How to watch
Directed by Tsai Ming-liang, this unconventional story follows the lives of two neighbors who share a crumbling apartment in the midst of a strange, inexplicable epidemic. Blending a quiet drama with exciting musical numbers, the characters’ lives intertwine in unexpected ways, blurring the line between reality and fantasy. With its masterful use of long takes and minimal dialogue, there is a haunting atmosphere that lingers in every shot. In hindsight, this film perfectly captures our recent pandemic-stricken world; the effects of cabin fever condensed in absurd trippy sequences. As with many Tsai Ming-liang films, it is a must-watch for fans of simpler, yet mesmerizing, art-house cinema.
Paramount Plus Essential is a video-on-demand service that replaces its predecessor, CBS All Access, and is currently available in the US, Canada, and parts of Latin America. This ad-supported tier costs $5.99, while Paramount’s premium, ad-free tier costs $11.99 per month or $119.99 per year, with an optional 7-day free trial.
Essential subscribers used to have the option to bundle the service with Showtime, but ever since the Paramount-Showtime merger in June 2023, the latter is now only available to Premium subscribers. But to its credit, Essential still has 40,000 episodes and movies to its name, plus live feeds on NFL on CBS and the UEFA Champions League.
You can access Paramount Plus Essential via web browser, while the app is supported on a wide range of TV and mobile devices.
You can buy nearly everything on Amazon, including movies and TV shows. Amazon’s video storefront (not to be confused with its on-demand streaming service Amazon Prime) allows you to either rent or buy thousands of titles, including new releases, blockbuster hits, niche indies, and international gems.
You’ll have to sign in using your Amazon account to start renting or purchasing, and Amazon allows you to redeem gift cards, promo codes, and points if you have them upon checkout. Like most video stores, Amazon gives you 30 days to start watching a rental and 48 hours to finish it, while unlimited access is granted to purchased titles. Lastly, you should know that a rented title is only viewable on one device, so sharing options will be limited.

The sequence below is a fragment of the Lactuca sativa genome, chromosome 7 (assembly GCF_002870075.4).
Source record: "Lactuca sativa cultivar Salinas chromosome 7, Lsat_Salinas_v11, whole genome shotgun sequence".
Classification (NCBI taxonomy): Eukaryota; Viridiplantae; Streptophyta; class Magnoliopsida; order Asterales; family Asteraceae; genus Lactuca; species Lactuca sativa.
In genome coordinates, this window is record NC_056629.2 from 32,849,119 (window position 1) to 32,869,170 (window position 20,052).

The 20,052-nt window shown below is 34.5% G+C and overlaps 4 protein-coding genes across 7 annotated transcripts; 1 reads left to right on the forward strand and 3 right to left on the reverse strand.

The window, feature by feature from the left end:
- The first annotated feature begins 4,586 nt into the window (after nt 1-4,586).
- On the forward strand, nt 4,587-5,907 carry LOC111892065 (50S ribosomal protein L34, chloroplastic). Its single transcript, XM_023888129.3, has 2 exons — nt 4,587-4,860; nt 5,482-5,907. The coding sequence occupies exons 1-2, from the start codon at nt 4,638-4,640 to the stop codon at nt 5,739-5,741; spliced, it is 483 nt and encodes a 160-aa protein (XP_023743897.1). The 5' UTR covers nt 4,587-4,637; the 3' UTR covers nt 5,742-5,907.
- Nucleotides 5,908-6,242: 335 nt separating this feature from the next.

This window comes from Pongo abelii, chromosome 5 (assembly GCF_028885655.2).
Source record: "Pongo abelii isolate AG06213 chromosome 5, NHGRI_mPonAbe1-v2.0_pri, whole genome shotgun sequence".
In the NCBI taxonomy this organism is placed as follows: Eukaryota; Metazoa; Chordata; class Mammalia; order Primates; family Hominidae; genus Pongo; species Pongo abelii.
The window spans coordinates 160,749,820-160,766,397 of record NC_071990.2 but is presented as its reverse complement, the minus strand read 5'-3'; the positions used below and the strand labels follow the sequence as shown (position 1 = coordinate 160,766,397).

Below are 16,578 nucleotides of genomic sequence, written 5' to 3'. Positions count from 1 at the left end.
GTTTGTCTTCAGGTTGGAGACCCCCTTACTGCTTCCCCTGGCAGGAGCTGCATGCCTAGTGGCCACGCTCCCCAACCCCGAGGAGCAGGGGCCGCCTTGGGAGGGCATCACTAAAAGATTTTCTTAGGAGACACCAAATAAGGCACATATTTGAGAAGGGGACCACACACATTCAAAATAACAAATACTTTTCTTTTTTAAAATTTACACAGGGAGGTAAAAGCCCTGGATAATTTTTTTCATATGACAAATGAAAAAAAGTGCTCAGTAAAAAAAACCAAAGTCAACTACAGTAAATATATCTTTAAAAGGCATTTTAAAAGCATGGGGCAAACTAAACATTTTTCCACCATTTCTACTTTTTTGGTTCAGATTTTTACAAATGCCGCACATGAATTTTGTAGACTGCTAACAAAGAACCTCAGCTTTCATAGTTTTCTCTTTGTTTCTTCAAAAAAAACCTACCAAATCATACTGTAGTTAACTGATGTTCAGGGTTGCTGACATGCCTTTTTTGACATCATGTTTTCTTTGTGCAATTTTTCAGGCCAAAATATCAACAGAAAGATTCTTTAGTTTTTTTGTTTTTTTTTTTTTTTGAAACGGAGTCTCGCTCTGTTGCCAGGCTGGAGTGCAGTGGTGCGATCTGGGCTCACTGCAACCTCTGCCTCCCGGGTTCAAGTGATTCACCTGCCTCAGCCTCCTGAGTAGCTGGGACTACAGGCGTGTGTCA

Hoopla is a digital library that partners with public libraries across the US to grant their patrons free access to the wealth of media they have online and on the go. This includes movies and television shows, but Hoopla also has a vast collection of ebooks, audiobooks, podcasts, and albums it offers members. You can check their website to see if your library card is valid, and if it is, you can continue on to registration (with no extra fees) and start viewing their available titles. Hoopla rotates its selection every week or so, but generally, it has a good mix of old films, cult classics, past hits, and foreign movies. Occasionally, it will also have the latest blockbusters. For television, it’s recently partnered with the BBC and a couple of manga publishers to deliver content from around the world.
Google Play Movies & TV, or simply Play, is a video-on-demand store that allows you to rent or purchase various films and TV shows online. A rental can cost as low as $1 (these are usually TV movies and old films) while purchases can cost up to $20 (these are often blockbusters that are fresh from theaters). Play lets you watch on most major streaming devices, but you have to remember to log in with the same account you used to purchase the titles. On your smartphone, you can access the titles via the Google TV or YouTube app, while on your smart TV, you can use access them via the Play, YouTube, or Movies Anywhere apps. You can also watch them via the Play website but do take note that Play doesn’t offer HD and 4k viewing on PCs.
YouTube’s Movies & TV storefront (not to be mistaken with YouTube TV) allows you to rent and purchase thousands of films and TV shows. You can pick from the latest blockbuster releases, foreign films, award-winning staples, beloved classics, and even pre-order titles that have yet to be available elsewhere. A big draw here is that YouTube is already everywhere—it’s a tab on your browser, an app on your phone, a channel on your smart TV—so renting, purchasing, and later on accessing a title is as easy as entering your credit card or PayPal details. And as a bonus, YouTube also has a lineup of free movies it lets you watch with ads. Granted, they’re not as big or new as their rentable titles, but there are gems like Moonstruck and Cooley High hidden in there somewhere.
Now, some things to note before heading to the storefront: you must be 18 years or older to watch these titles, and while buying a movie or TV episode allows you to access them indefinitely, you have only 30 days to start viewing a rental. Once you’ve started watching it, you usually have about 48 hours until it expires, but this can vary per title. YouTube also allows playback in HD and 4k, but these features are currently unavailable on web browsers.